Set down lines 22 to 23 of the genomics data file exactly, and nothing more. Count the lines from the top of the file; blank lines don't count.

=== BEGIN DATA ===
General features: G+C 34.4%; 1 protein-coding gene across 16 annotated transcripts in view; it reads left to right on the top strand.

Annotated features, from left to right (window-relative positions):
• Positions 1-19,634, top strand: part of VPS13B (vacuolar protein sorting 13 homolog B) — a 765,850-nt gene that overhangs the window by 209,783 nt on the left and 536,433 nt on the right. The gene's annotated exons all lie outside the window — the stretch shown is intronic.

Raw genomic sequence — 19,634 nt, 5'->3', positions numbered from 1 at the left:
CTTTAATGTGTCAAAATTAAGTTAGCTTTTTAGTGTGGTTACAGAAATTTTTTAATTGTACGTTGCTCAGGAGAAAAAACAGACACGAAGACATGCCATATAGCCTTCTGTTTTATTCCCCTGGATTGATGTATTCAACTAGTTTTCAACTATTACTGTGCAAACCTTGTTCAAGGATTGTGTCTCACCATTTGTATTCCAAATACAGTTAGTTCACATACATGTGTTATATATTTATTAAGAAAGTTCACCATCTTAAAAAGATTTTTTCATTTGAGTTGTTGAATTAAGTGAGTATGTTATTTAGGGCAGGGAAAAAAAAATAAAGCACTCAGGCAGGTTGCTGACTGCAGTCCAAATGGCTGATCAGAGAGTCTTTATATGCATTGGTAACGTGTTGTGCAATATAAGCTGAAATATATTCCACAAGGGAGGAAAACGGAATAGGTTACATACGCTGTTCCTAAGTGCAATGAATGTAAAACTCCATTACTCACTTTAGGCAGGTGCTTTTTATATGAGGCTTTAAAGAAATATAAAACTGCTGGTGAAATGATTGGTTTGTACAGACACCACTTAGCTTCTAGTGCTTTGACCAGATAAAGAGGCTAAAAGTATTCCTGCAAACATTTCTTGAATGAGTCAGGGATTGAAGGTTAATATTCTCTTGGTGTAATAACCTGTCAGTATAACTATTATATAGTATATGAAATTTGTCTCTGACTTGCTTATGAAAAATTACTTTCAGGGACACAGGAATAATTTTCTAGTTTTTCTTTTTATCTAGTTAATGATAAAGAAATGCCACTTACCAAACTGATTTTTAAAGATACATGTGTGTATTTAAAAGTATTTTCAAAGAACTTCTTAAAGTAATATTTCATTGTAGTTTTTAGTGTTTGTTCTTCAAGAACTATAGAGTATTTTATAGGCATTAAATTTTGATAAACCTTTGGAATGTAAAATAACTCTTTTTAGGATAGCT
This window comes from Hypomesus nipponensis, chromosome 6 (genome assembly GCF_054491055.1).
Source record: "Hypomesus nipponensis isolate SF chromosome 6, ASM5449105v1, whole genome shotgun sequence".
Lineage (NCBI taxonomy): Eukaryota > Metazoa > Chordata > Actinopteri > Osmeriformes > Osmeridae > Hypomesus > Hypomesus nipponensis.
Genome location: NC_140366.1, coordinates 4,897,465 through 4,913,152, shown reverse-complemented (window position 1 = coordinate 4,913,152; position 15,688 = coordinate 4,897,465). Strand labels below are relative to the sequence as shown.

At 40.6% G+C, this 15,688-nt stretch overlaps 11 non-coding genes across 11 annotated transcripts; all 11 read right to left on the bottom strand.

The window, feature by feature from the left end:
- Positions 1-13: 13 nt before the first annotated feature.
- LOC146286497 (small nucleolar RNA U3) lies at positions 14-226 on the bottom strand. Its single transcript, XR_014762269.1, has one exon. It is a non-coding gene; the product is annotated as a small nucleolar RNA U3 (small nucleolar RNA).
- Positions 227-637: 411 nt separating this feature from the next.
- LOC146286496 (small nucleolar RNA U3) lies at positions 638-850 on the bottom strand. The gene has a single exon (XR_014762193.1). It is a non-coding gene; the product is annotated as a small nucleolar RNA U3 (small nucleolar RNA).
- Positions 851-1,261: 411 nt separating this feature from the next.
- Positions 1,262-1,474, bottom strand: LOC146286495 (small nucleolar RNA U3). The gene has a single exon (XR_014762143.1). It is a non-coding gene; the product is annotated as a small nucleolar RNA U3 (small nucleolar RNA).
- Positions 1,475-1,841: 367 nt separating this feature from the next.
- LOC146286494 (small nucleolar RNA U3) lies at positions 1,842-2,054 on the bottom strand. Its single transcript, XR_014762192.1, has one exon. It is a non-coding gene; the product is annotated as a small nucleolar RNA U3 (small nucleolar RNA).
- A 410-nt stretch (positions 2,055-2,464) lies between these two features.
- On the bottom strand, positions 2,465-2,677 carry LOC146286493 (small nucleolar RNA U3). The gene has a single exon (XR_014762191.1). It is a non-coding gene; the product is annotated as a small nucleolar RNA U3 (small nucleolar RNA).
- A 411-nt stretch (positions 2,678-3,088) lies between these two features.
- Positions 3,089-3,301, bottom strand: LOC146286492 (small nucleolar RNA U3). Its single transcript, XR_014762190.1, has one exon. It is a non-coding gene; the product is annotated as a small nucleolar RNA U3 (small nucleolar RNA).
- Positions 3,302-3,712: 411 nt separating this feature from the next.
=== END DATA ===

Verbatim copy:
- A 411-nt stretch (positions 2,678-3,088) lies between these two features.
- Positions 3,089-3,301, bottom strand: LOC146286492 (small nucleolar RNA U3). Its single transcript, XR_014762190.1, has one exon. It is a non-coding gene; the product is annotated as a small nucleolar RNA U3 (small nucleolar RNA).